Objects made during the group’s “A Watery Line” residency and exhibition at The Tetley in Leeds last August, where they also held open studios and a program of workshops around the various forms of making.

Nous Vous, Graphic Artists

PHOTOS BY KRISTY NOBLE

“It’s about making language visual,” respond the three members of Nous Vous when I ask them about their distinctly French name, which translates to We, You. “Well, it rolls off the tongue nicely, too,” laughs Jay Cover, who founded the London-based trio with William Edmonds and Nicolas Burrows back in 2007. “But aside from that, our external influences tend to be design manifestos where the process is conscious of the audience and collaboration.” We, You — there is a certain anonymity to their practice, reflected also in their European website domain (nousvous.eu), placing the group nowhere specific, perhaps in an effort to avoid defining their collective body of work.

As image-makers, drawing is the pivotal tool to their craft, and all three like to hand-render as much as possible. “We like to mix it up; we get bored quite easily so tend to borrow each others processes,” says William, pointing out his recent foray into ceramics, which was ignited after dropping in on a local pottery class at Hackney City Farm. His wares are manifestations of his drawings — graphic dimensions and trademark wavy lines that oscillate between sculptural and functional. While Nicolas is predominantly a print-maker, incorporating collage and assemblage, and Jay a self-confessed “tinkerer” (which currently includes toy-making, drawing and mark-making), there’s a common current that unifies and pulls their visual practice together.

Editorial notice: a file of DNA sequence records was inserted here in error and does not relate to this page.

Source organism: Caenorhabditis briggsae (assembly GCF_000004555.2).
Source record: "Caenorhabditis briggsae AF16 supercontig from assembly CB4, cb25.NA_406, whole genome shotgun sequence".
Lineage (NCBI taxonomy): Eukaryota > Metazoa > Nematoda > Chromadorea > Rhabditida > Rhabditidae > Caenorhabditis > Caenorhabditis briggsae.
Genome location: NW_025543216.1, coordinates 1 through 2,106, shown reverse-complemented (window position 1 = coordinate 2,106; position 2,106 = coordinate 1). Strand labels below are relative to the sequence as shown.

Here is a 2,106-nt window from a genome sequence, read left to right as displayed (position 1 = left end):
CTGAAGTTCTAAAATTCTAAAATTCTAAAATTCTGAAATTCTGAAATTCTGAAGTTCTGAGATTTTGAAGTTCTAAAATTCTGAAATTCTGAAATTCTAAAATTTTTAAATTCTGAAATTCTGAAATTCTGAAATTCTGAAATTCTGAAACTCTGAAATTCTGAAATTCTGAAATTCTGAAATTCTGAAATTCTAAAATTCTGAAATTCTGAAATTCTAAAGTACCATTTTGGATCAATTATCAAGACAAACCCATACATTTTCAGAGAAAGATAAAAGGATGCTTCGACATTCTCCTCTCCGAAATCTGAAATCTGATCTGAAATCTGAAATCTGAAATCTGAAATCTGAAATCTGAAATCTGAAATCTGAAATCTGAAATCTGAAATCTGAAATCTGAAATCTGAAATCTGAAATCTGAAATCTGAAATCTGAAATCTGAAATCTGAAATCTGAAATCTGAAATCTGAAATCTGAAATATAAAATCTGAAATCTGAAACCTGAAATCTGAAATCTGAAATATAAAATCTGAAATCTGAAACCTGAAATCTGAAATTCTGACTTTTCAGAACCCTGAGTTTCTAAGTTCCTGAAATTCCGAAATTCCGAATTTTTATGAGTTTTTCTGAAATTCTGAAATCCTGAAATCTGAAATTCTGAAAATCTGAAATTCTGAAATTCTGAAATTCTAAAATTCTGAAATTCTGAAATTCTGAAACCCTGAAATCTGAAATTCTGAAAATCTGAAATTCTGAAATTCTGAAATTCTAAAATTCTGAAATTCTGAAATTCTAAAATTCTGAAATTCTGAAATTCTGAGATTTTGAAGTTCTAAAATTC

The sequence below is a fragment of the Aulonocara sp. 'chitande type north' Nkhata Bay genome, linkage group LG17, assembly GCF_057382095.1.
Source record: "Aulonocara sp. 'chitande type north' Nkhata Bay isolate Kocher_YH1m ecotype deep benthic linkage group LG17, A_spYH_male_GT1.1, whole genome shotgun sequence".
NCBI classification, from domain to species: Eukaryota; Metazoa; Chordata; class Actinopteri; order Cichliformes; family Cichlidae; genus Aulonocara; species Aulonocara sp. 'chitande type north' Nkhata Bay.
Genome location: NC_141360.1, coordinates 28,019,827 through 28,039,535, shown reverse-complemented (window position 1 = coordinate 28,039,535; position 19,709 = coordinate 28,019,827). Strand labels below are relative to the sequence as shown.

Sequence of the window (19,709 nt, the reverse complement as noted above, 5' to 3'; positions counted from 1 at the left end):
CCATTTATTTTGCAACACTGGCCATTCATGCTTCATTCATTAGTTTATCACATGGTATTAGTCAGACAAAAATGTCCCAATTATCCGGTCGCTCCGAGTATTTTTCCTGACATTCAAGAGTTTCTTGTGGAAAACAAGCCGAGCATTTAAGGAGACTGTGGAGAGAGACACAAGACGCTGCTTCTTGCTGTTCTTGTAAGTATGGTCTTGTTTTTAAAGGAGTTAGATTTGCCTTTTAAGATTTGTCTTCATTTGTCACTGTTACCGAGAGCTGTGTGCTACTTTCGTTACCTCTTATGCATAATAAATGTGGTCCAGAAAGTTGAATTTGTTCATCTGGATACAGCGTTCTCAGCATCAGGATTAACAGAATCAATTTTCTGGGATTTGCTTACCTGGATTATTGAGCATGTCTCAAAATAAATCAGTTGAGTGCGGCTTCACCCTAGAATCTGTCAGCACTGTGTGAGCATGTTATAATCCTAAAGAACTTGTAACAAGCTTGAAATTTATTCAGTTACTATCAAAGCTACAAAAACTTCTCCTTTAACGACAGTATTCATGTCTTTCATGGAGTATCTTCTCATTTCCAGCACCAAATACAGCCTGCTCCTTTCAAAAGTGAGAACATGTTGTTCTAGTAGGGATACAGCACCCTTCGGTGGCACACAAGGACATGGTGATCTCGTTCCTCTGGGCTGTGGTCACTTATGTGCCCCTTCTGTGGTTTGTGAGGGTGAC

To the viewer, this instantly resides in their use of color. William cites Memphis, 80s-inspired plastic-brights, and more sculptural ceramics like those of Peter Shire as references, whilst for Jay and Nicolas, it’s about taking a mental note of everyday, of odd and accidental color combinations. “Sometimes it’s about throwing yourself a curve ball and trying to work with it.” But it’s exhibitions that best serve as a test bed for their collective framework. Their recent Flim Flam Flum solo exhibition at London’s KK Outlet in January saw the brilliant interplay of their collective works — illustration, print design, animation, set design, and ceramics; individually distinct, yet witty in color, form, and play when combined.

In between regular commercial commissions for illustration and cultural clients — including Nike, Bloomberg, The New York Times, The Tate, and The Gourmand, to name but a few — the gang are happiest when making things for themselves. “I was drawing with a router and it accidentally moved and I like how it slipped,” says Jay of the logical progression born out of a new process that he’s recently been working with. It’s an intervention of process, sure to be one of many in the collective’s ever-evolving practice.